Play Every Day has been broadcasting a short TV message about Carolyn and Shane Iverson’s family in Bethel, and how they have fun making physical activity a part of their daily life.
Carolyn Iverson says the local children were excited to see the message about their community along the Kuskokwim River, and the importance of being active every day.
“I always ask them: Did it make you want to play?” she says. “And they all say, ‘Yes!’”
Last year, Play Every Day filmed this public service announcement (PSA) with the Iverson family. This year, the campaign is broadcasting the PSA again, but the Iverson family has some big news. The family of five is now a family of six. Their little boy named Tyson was born on Feb. 11.
The PSA about the Iversons was created in partnership between the Department of Health and Social Services and the Alaska Native Tribal Health Consortium. Both organizations are working together again this spring and summer to share the physical activity message with Alaska families throughout the state.
The PSA can only share 30 seconds of the Iverson family’s story. Here are a few more details to see how Carolyn and Shane — and many other adults in Bethel — are helping children get out and play every day.
Carolyn is Yup’ik, grew up in Akiak until age 5, and has lived in Bethel for years. That’s where she met her husband, Shane. They have three boys and a girl — all under the age of 8. Carolyn is a social worker with the Lower Kuskokwim School District and Shane is the general manager for KYUK.
The Iversons are busy, but they work hard to make sure their whole family is active every day. They limit TV time and don’t have video games. They make physical activity a daily priority by finding ways to weave activity into their family’s day.
“Sometimes people think physical activity needs to be separate from their daily lives,” Carolyn says. “When you can incorporate it into your daily lifestyle, that’s when it will be easiest to maintain.”
Activity is a part of the kids’ school day. The older boys do Native dance at the Yup’ik Immersion School. After school, the Iverson children play basketball, wrestle, do judo, or dance. When school’s out for the summer, they play soccer, pick berries or take trips to the sand pits to run around and play. They often take a boat to their fish camp so they can fish together on the river.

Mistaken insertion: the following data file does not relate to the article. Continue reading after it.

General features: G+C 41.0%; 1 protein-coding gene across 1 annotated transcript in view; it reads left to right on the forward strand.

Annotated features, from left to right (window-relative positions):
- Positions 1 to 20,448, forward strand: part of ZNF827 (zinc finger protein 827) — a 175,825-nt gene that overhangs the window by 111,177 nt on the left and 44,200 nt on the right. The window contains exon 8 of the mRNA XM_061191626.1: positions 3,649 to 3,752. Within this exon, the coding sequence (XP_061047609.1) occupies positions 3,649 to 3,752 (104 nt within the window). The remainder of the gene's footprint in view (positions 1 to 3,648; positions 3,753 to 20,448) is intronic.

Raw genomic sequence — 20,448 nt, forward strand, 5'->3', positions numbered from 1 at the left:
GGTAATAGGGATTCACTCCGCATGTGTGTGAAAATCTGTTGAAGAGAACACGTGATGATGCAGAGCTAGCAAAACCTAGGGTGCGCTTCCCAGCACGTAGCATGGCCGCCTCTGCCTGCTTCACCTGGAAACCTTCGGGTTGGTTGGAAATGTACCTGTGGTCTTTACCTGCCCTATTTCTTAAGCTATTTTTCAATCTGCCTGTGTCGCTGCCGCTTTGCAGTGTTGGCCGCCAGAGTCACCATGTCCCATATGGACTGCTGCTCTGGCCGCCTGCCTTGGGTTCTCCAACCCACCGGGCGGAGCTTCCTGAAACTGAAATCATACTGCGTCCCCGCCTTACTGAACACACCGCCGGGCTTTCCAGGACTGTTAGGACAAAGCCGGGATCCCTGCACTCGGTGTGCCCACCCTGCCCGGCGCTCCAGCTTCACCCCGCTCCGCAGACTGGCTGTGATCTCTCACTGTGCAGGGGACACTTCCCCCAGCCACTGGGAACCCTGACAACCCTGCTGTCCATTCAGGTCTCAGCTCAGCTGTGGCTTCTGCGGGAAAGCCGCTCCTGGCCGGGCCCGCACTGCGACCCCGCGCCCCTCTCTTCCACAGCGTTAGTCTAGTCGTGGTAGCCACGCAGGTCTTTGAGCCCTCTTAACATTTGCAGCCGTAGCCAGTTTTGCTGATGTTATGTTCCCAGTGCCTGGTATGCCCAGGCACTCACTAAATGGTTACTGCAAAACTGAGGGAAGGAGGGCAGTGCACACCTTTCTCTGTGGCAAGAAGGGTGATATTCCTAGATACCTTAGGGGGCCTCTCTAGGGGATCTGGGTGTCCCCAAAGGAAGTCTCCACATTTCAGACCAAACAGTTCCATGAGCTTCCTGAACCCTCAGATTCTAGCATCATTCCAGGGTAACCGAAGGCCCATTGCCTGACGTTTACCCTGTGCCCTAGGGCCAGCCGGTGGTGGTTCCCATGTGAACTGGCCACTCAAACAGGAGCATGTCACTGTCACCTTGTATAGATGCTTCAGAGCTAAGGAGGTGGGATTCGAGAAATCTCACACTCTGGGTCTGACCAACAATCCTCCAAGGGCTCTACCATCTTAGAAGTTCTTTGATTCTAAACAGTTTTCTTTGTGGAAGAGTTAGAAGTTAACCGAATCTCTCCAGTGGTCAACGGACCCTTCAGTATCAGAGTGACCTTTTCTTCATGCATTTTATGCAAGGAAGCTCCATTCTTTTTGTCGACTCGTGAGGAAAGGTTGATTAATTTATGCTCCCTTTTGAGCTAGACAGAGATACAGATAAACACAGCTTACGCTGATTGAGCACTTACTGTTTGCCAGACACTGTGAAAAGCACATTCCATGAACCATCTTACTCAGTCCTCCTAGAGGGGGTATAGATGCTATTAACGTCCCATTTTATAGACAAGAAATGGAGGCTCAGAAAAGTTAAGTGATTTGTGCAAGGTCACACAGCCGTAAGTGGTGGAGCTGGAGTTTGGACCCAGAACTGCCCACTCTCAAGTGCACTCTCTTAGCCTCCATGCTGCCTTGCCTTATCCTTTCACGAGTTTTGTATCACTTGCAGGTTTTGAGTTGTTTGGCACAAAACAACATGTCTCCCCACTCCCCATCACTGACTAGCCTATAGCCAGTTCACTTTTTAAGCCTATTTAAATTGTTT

The Iverson family has found a way to be active and help the community be active at the same time. In the summer, Shane coaches soccer while his children play the game. During the school year, Carolyn coaches girls basketball and Shane assists. Carolyn says one of Bethel’s strengths is its sense of community.
“There a lot of people — adults — who put time and energy into giving kids multiple different kinds of opportunities throughout the year,” she says.
Carolyn says she gives her time to help young kids because she wants them to think about the importance of being physically active. She wants to inspire them to maintain that level of activity throughout adulthood. She also wants to help them feel better about who they are, and start thinking about their goals for the future.
“We are trying to raise our kids to choose to be active and engage in things that make them feel good,” Carolyn says.
Carolyn says she maintained her own active lifestyle while pregnant with Tyson. She helped her sister coach cross country running during the early part of her pregnancy and coached the young girls basketball team until she had her baby.
This is how the Iversons are helping children in their community be physically active. What can you do in yours?